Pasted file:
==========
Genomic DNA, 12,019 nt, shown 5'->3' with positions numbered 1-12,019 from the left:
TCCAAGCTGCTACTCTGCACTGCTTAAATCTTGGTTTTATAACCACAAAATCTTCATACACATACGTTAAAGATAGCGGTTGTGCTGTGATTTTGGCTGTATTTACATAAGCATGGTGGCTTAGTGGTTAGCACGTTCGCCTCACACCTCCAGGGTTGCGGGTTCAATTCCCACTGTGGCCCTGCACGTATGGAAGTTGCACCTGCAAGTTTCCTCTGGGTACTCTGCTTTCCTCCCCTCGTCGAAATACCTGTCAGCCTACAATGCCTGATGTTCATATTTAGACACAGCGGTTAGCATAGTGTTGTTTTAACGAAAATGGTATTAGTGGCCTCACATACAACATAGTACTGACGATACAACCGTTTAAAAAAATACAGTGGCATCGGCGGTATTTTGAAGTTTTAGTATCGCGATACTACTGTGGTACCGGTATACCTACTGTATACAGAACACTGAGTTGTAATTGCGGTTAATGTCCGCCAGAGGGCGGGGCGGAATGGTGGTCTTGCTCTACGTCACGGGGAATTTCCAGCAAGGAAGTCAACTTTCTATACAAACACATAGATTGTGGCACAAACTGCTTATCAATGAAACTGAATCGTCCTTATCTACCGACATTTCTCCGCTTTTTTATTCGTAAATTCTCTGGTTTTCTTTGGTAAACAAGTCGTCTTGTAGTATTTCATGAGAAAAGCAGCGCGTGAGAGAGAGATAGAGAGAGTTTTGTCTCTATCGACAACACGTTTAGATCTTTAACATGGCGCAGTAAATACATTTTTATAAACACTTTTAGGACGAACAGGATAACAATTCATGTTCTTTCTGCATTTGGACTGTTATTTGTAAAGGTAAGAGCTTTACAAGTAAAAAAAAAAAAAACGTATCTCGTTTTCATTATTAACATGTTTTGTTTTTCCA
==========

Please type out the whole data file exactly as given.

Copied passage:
Genomic DNA, 12,019 nt, shown 5'->3' with positions numbered 1-12,019 from the left:
TCCAAGCTGCTACTCTGCACTGCTTAAATCTTGGTTTTATAACCACAAAATCTTCATACACATACGTTAAAGATAGCGGTTGTGCTGTGATTTTGGCTGTATTTACATAAGCATGGTGGCTTAGTGGTTAGCACGTTCGCCTCACACCTCCAGGGTTGCGGGTTCAATTCCCACTGTGGCCCTGCACGTATGGAAGTTGCACCTGCAAGTTTCCTCTGGGTACTCTGCTTTCCTCCCCTCGTCGAAATACCTGTCAGCCTACAATGCCTGATGTTCATATTTAGACACAGCGGTTAGCATAGTGTTGTTTTAACGAAAATGGTATTAGTGGCCTCACATACAACATAGTACTGACGATACAACCGTTTAAAAAAATACAGTGGCATCGGCGGTATTTTGAAGTTTTAGTATCGCGATACTACTGTGGTACCGGTATACCTACTGTATACAGAACACTGAGTTGTAATTGCGGTTAATGTCCGCCAGAGGGCGGGGCGGAATGGTGGTCTTGCTCTACGTCACGGGGAATTTCCAGCAAGGAAGTCAACTTTCTATACAAACACATAGATTGTGGCACAAACTGCTTATCAATGAAACTGAATCGTCCTTATCTACCGACATTTCTCCGCTTTTTTATTCGTAAATTCTCTGGTTTTCTTTGGTAAACAAGTCGTCTTGTAGTATTTCATGAGAAAAGCAGCGCGTGAGAGAGAGATAGAGAGAGTTTTGTCTCTATCGACAACACGTTTAGATCTTTAACATGGCGCAGTAAATACATTTTTATAAACACTTTTAGGACGAACAGGATAACAATTCATGTTCTTTCTGCATTTGGACTGTTATTTGTAAAGGTAAGAGCTTTACAAGTAAAAAAAAAAAAAACGTATCTCGTTTTCATTATTAACATGTTTTGTTTTTCCA